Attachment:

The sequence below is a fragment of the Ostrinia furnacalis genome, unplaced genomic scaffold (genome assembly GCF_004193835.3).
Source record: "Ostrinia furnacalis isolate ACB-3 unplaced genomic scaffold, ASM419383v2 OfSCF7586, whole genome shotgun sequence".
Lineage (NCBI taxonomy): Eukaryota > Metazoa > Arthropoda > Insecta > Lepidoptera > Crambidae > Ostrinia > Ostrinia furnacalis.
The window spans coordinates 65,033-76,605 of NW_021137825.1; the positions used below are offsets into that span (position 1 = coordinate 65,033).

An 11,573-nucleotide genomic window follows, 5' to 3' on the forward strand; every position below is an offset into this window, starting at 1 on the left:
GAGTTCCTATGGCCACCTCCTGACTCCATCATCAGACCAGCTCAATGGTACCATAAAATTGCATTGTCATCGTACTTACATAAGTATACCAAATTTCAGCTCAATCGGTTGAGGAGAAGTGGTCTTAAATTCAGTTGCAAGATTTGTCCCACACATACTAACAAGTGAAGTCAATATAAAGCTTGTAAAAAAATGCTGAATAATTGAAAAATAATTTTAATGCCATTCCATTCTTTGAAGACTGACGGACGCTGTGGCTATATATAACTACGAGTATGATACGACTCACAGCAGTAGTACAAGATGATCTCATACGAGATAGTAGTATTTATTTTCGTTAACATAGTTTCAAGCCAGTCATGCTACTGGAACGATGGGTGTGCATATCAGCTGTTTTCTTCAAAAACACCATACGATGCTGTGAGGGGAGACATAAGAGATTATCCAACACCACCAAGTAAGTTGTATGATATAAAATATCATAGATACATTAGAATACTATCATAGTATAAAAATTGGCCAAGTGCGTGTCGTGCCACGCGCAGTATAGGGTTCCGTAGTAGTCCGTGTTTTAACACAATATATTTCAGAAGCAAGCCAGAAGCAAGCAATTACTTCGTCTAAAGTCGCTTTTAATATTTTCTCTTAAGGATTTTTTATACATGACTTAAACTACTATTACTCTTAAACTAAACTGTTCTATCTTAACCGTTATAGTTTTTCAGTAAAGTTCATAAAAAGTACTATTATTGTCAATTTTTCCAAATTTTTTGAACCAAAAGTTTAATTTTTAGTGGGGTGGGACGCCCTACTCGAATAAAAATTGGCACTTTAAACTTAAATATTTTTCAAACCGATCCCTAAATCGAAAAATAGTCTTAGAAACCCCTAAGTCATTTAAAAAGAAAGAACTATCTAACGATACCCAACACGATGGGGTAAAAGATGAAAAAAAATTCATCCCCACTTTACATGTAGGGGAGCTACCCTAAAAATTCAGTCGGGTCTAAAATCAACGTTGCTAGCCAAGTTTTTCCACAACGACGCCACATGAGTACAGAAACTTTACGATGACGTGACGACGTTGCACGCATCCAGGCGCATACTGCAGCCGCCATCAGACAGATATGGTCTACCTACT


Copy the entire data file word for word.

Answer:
The sequence below is a fragment of the Ostrinia furnacalis genome, unplaced genomic scaffold (genome assembly GCF_004193835.3).
Source record: "Ostrinia furnacalis isolate ACB-3 unplaced genomic scaffold, ASM419383v2 OfSCF7586, whole genome shotgun sequence".
Lineage (NCBI taxonomy): Eukaryota > Metazoa > Arthropoda > Insecta > Lepidoptera > Crambidae > Ostrinia > Ostrinia furnacalis.
The window spans coordinates 65,033-76,605 of NW_021137825.1; the positions used below are offsets into that span (position 1 = coordinate 65,033).

An 11,573-nucleotide genomic window follows, 5' to 3' on the forward strand; every position below is an offset into this window, starting at 1 on the left:
GAGTTCCTATGGCCACCTCCTGACTCCATCATCAGACCAGCTCAATGGTACCATAAAATTGCATTGTCATCGTACTTACATAAGTATACCAAATTTCAGCTCAATCGGTTGAGGAGAAGTGGTCTTAAATTCAGTTGCAAGATTTGTCCCACACATACTAACAAGTGAAGTCAATATAAAGCTTGTAAAAAAATGCTGAATAATTGAAAAATAATTTTAATGCCATTCCATTCTTTGAAGACTGACGGACGCTGTGGCTATATATAACTACGAGTATGATACGACTCACAGCAGTAGTACAAGATGATCTCATACGAGATAGTAGTATTTATTTTCGTTAACATAGTTTCAAGCCAGTCATGCTACTGGAACGATGGGTGTGCATATCAGCTGTTTTCTTCAAAAACACCATACGATGCTGTGAGGGGAGACATAAGAGATTATCCAACACCACCAAGTAAGTTGTATGATATAAAATATCATAGATACATTAGAATACTATCATAGTATAAAAATTGGCCAAGTGCGTGTCGTGCCACGCGCAGTATAGGGTTCCGTAGTAGTCCGTGTTTTAACACAATATATTTCAGAAGCAAGCCAGAAGCAAGCAATTACTTCGTCTAAAGTCGCTTTTAATATTTTCTCTTAAGGATTTTTTATACATGACTTAAACTACTATTACTCTTAAACTAAACTGTTCTATCTTAACCGTTATAGTTTTTCAGTAAAGTTCATAAAAAGTACTATTATTGTCAATTTTTCCAAATTTTTTGAACCAAAAGTTTAATTTTTAGTGGGGTGGGACGCCCTACTCGAATAAAAATTGGCACTTTAAACTTAAATATTTTTCAAACCGATCCCTAAATCGAAAAATAGTCTTAGAAACCCCTAAGTCATTTAAAAAGAAAGAACTATCTAACGATACCCAACACGATGGGGTAAAAGATGAAAAAAAATTCATCCCCACTTTACATGTAGGGGAGCTACCCTAAAAATTCAGTCGGGTCTAAAATCAACGTTGCTAGCCAAGTTTTTCCACAACGACGCCACATGAGTACAGAAACTTTACGATGACGTGACGACGTTGCACGCATCCAGGCGCATACTGCAGCCGCCATCAGACAGATATGGTCTACCTACT